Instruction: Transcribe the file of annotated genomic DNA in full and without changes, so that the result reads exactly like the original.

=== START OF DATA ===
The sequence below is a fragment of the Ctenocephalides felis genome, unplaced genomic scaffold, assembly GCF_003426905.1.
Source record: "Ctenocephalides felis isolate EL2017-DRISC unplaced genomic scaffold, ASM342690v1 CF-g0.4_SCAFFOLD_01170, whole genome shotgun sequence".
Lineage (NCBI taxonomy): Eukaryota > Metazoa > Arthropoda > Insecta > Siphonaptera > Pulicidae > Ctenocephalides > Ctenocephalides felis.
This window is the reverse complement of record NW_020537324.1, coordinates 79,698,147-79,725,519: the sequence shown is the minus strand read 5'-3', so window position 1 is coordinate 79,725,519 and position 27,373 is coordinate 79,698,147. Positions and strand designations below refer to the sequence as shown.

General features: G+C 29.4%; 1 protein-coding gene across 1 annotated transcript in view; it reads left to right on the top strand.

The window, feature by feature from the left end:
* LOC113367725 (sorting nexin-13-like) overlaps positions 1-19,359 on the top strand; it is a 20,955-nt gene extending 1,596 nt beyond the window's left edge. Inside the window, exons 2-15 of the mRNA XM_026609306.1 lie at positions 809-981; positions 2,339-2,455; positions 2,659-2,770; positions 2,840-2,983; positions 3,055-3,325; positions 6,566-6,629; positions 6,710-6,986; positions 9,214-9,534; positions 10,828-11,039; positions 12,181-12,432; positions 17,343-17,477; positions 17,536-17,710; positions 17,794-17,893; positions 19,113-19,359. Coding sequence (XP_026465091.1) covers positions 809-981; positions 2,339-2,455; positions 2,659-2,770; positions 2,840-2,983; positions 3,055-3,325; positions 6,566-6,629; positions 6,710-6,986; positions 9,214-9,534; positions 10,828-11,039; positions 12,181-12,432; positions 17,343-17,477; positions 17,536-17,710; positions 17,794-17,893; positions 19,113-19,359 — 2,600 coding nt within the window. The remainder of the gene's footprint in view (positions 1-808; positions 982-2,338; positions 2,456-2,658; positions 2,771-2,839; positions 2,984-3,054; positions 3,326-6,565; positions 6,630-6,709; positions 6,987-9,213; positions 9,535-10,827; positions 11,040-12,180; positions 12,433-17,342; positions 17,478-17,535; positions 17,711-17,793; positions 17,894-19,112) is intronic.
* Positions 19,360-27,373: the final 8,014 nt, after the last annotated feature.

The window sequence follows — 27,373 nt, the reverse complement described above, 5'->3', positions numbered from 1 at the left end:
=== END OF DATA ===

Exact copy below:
The sequence below is a fragment of the Ctenocephalides felis genome, unplaced genomic scaffold, assembly GCF_003426905.1.
Source record: "Ctenocephalides felis isolate EL2017-DRISC unplaced genomic scaffold, ASM342690v1 CF-g0.4_SCAFFOLD_01170, whole genome shotgun sequence".
Lineage (NCBI taxonomy): Eukaryota > Metazoa > Arthropoda > Insecta > Siphonaptera > Pulicidae > Ctenocephalides > Ctenocephalides felis.
This window is the reverse complement of record NW_020537324.1, coordinates 79,698,147-79,725,519: the sequence shown is the minus strand read 5'-3', so window position 1 is coordinate 79,725,519 and position 27,373 is coordinate 79,698,147. Positions and strand designations below refer to the sequence as shown.

General features: G+C 29.4%; 1 protein-coding gene across 1 annotated transcript in view; it reads left to right on the top strand.

The window, feature by feature from the left end:
* LOC113367725 (sorting nexin-13-like) overlaps positions 1-19,359 on the top strand; it is a 20,955-nt gene extending 1,596 nt beyond the window's left edge. Inside the window, exons 2-15 of the mRNA XM_026609306.1 lie at positions 809-981; positions 2,339-2,455; positions 2,659-2,770; positions 2,840-2,983; positions 3,055-3,325; positions 6,566-6,629; positions 6,710-6,986; positions 9,214-9,534; positions 10,828-11,039; positions 12,181-12,432; positions 17,343-17,477; positions 17,536-17,710; positions 17,794-17,893; positions 19,113-19,359. Coding sequence (XP_026465091.1) covers positions 809-981; positions 2,339-2,455; positions 2,659-2,770; positions 2,840-2,983; positions 3,055-3,325; positions 6,566-6,629; positions 6,710-6,986; positions 9,214-9,534; positions 10,828-11,039; positions 12,181-12,432; positions 17,343-17,477; positions 17,536-17,710; positions 17,794-17,893; positions 19,113-19,359 — 2,600 coding nt within the window. The remainder of the gene's footprint in view (positions 1-808; positions 982-2,338; positions 2,456-2,658; positions 2,771-2,839; positions 2,984-3,054; positions 3,326-6,565; positions 6,630-6,709; positions 6,987-9,213; positions 9,535-10,827; positions 11,040-12,180; positions 12,433-17,342; positions 17,478-17,535; positions 17,711-17,793; positions 17,894-19,112) is intronic.
* Positions 19,360-27,373: the final 8,014 nt, after the last annotated feature.

The window sequence follows — 27,373 nt, the reverse complement described above, 5'->3', positions numbered from 1 at the left end: